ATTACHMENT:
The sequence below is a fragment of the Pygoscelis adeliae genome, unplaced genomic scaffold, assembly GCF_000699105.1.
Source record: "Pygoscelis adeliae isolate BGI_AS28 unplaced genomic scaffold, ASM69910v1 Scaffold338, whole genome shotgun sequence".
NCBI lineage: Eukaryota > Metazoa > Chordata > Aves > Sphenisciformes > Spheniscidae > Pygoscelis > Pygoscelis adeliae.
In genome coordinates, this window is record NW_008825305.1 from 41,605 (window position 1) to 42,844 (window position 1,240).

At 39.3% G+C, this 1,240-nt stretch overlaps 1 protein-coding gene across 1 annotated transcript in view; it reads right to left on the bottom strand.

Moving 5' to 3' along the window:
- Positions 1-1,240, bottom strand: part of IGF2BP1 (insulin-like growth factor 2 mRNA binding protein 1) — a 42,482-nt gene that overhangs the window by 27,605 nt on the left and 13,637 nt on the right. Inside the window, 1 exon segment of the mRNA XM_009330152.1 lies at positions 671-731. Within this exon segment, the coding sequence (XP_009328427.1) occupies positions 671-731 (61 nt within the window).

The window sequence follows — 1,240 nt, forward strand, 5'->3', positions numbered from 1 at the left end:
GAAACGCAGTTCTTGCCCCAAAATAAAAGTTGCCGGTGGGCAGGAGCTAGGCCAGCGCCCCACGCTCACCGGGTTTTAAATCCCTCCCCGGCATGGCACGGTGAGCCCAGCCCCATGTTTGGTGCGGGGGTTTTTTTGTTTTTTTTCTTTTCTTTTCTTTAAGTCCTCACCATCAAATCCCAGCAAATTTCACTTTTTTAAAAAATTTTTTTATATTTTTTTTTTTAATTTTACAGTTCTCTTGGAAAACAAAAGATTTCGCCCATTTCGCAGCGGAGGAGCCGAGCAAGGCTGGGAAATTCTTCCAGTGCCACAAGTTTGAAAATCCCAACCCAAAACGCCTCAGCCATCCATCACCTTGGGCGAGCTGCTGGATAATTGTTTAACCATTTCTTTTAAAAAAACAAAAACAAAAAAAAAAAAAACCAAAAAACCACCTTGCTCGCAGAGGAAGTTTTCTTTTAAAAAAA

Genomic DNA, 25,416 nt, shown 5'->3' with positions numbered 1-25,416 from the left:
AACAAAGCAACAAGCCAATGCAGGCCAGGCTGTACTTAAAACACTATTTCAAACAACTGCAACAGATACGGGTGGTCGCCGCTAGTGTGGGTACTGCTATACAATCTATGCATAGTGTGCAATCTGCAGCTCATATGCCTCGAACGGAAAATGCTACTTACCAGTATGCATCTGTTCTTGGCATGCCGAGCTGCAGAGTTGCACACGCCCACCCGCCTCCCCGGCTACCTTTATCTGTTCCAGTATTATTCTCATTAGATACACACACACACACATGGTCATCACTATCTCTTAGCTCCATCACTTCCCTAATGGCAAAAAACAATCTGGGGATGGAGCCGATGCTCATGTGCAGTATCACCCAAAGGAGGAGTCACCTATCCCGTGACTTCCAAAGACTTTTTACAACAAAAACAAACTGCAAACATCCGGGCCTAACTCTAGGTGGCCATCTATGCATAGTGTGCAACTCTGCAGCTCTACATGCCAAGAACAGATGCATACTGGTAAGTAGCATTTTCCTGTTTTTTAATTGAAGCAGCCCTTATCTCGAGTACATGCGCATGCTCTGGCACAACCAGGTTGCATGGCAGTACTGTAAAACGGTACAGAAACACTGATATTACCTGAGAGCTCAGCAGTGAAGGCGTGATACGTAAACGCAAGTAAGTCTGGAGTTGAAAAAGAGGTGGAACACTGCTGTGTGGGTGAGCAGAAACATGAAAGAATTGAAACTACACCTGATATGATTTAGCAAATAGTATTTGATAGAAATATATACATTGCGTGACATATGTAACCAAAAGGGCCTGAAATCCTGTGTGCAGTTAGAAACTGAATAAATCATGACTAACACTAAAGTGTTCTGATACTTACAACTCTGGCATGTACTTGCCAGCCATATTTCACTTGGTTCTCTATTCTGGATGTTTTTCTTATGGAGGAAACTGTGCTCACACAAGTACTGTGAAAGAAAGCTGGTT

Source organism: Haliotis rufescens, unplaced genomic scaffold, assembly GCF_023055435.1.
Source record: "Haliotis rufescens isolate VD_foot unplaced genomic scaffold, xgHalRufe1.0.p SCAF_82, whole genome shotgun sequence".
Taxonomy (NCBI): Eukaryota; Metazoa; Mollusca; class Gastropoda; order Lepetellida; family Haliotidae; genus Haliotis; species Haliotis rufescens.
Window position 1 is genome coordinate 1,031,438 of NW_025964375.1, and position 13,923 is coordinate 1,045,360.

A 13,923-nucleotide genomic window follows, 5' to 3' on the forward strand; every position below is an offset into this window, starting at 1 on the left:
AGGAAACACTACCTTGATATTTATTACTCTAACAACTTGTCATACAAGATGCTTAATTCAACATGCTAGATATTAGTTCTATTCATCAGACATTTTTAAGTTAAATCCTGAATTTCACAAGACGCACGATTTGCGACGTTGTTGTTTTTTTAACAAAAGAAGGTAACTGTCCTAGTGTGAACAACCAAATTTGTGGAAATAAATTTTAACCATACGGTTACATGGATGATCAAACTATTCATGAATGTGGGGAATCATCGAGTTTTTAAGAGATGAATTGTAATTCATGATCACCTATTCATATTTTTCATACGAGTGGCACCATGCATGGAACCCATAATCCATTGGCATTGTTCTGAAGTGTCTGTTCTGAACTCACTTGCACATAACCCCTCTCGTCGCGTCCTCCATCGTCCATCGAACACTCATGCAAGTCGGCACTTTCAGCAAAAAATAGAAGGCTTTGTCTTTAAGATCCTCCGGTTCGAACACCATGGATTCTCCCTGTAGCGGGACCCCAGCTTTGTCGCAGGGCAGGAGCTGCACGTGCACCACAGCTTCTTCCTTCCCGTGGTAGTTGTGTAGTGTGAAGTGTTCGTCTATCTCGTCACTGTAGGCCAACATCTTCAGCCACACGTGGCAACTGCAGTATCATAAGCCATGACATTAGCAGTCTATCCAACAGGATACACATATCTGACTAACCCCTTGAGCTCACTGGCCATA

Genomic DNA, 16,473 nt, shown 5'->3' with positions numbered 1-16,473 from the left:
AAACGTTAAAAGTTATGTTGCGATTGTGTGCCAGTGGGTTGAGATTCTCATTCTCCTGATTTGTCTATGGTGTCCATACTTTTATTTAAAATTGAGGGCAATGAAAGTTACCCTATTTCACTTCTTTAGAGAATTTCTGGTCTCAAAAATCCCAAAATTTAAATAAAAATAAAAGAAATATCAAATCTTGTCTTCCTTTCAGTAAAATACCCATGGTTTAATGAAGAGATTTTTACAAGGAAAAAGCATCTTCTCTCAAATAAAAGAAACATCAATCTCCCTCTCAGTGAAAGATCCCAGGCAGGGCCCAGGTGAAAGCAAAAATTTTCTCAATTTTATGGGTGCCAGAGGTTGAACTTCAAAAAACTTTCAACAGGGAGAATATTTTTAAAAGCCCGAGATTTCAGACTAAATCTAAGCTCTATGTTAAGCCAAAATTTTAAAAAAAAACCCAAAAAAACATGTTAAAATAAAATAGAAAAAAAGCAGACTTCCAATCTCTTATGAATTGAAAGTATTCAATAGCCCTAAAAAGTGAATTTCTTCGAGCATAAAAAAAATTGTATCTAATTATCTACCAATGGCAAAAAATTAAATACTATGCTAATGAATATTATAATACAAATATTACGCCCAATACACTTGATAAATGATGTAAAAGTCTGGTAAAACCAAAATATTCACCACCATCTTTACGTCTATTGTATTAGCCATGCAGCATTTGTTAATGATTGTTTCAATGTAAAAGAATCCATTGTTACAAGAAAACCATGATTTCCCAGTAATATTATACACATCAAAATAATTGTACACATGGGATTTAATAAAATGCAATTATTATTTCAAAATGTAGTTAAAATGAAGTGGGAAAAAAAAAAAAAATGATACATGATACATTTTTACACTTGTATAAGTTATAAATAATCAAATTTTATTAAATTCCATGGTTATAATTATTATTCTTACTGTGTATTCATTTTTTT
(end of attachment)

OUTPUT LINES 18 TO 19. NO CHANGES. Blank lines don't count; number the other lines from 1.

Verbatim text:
Genomic DNA, 16,473 nt, shown 5'->3' with positions numbered 1-16,473 from the left:
AAACGTTAAAAGTTATGTTGCGATTGTGTGCCAGTGGGTTGAGATTCTCATTCTCCTGATTTGTCTATGGTGTCCATACTTTTATTTAAAATTGAGGGCAATGAAAGTTACCCTATTTCACTTCTTTAGAGAATTTCTGGTCTCAAAAATCCCAAAATTTAAATAAAAATAAAAGAAATATCAAATCTTGTCTTCCTTTCAGTAAAATACCCATGGTTTAATGAAGAGATTTTTACAAGGAAAAAGCATCTTCTCTCAAATAAAAGAAACATCAATCTCCCTCTCAGTGAAAGATCCCAGGCAGGGCCCAGGTGAAAGCAAAAATTTTCTCAATTTTATGGGTGCCAGAGGTTGAACTTCAAAAAACTTTCAACAGGGAGAATATTTTTAAAAGCCCGAGATTTCAGACTAAATCTAAGCTCTATGTTAAGCCAAAATTTTAAAAAAAAACCCAAAAAAACATGTTAAAATAAAATAGAAAAAAAGCAGACTTCCAATCTCTTATGAATTGAAAGTATTCAATAGCCCTAAAAAGTGAATTTCTTCGAGCATAAAAAAAATTGTATCTAATTATCTACCAATGGCAAAAAATTAAATACTATGCTAATGAATATTATAATACAAATATTACGCCCAATACACTTGATAAATGATGTAAAAGTCTGGTAAAACCAAAATATTCACCACCATCTTTACGTCTATTGTATTAGCCATGCAGCATTTGTTAATGATTGTTTCAATGTAAAAGAATCCATTGTTACAAGAAAACCATGATTTCCCAGTAATATTATACACATCAAAATAATTGTACACATGGGATTTAATAAAATGCAATTATTATTTCAAAATGTAGTTAAAATGAAGTGGGAAAAAAAAAAAAAATGATACATGATACATTTTTACACTTGTATAAGTTATAAATAATCAAATTTTATTAAATTCCATGGTTATAATTATTATTCTTACTGTGTATTCATTTTTTT